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U.S. Fish and Wildlife Service proposes critical habitat for the endangered Florida bonneted bat

Vero Beach, Florida — The U.S. Fish and Wildlife Service is seeking public comment on a proposal to designate critical habitat for the Florida bonneted bat under the Endangered Species Act (ESA). The agency is also announcing the availability of a draft economic analysis for the proposed critical habitat designation.

The ESA allows the Service to identify areas essential to the conservation of endangered or threatened species. Designating critical habitat under the ESA does not affect private landowners unless they implement an action involving federal funds, permits or activities. Additionally, it does not affect land ownership or establish a refuge, wilderness, reserve, preserve or other conservation area, nor does it allow the government or public to access private lands.

The proposed critical habitat areas cover a total of approximately 1.5 million acres located in 10 counties across South and Central Florida. The counties are Charlotte, Collier, De Soto, Glades, Hardee, Hendry, Lee, Miami-Dade, Monroe and Sarasota.

These areas are made up of four units, which overlap with the ranges of 21 other listed species and partially overlap with areas that have already been designated as critical habitat for six other listed species. All four units are occupied and are considered essential to the conservation of the Florida bonneted bat because they provide the physical and biological features necessary for this species to survive and reproduce.

“Identifying critical habitat for the Florida bonneted bat will help the Service and our partners in Florida build upon the conservation work that is already under way,” said Service Regional Director Leo Miranda. “Establishing critical habitat helps raise awareness of the needs of the bat and other imperiled species, and focuses the efforts of our conservation partners.”

Florida bonneted bats are large, non-migratory, tropical bats, endemic to Central and South Florida. The species was listed as endangered in 2013 and has one of the most restricted distributions of any bat species in the western hemisphere. They can be found in forests, wetlands and other natural habitats, and have also been recorded in residential and urban areas. Their exact population size is unknown. However, estimates are in the low hundreds to low thousands, based upon expert opinion and available data.

Habitat loss and degradation due to sea-level rise, development and agriculture has impacted the species and is expected to further curtail its limited range.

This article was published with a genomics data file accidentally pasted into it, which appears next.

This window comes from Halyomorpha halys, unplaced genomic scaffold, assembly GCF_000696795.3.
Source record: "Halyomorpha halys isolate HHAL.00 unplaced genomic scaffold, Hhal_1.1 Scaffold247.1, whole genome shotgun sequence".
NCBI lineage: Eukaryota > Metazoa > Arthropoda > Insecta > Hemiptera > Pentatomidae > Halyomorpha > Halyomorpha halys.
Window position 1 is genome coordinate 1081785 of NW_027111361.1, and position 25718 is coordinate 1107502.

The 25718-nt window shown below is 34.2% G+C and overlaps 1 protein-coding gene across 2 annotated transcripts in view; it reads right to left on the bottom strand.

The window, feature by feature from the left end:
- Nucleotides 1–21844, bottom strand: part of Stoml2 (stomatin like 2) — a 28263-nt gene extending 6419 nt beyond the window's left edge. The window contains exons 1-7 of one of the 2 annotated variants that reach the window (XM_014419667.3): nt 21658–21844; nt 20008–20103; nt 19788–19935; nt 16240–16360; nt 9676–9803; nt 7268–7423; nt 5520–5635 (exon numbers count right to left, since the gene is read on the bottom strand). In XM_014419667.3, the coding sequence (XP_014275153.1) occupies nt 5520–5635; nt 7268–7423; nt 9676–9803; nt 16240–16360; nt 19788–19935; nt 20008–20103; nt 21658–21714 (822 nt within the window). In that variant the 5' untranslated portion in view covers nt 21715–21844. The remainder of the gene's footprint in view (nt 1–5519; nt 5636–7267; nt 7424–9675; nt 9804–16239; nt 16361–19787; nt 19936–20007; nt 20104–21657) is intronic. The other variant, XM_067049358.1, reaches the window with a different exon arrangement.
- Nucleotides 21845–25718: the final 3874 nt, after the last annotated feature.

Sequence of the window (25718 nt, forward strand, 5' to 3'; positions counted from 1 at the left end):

The Service will accept comments regarding the proposed rule or draft economic analysis that are received or postmarked on or before August 10, 2020. Comments submitted electronically using the Federal eRulemaking Portal must be received by 11:59 p.m. Eastern Time on the closing date. The agency must receive requests for public hearings, in writing, at the address shown below by July 27, 2020.

You may submit comments on the proposed rule or draft economic analysis by one of the following methods:

  1. Electronically: Go to the Federal eRulemaking Portal. In the keyword box, enter Docket No. FWS–R4–ES–2019–0106, which is the docket number for this rulemaking. Then, in the search panel on the left side of the screen, under the document type heading, click on the proposed rules link to locate this document. You may submit a comment by clicking on “Comment Now!”
  2. By hard copy: Submit by U.S. mail or hand-delivery to: Public Comments Processing, Attn: FWS–R4–ES–2019–0106; U.S. Fish and Wildlife Service, MS: BPHC; 5275 Leesburg Pike; Falls Church, VA 22041-3803.

Comments should be sent only by the methods described above. The Service will post all comments on This generally means that any personal information provided may be available to the public.

Learn more about this species.


Ken Warren, Public Affairs Specialist, (772) 469-4323

The mission of the U.S. Fish and Wildlife Service is working with others to conserve, protect, and enhance fish, wildlife, plants, and their habitats for the continuing benefit of the American people. For more information on our work and the people who can make it happen, visit Connect with the Service on Facebook, follow our tweets, watch the YouTube Channel and download photos from Flickr.

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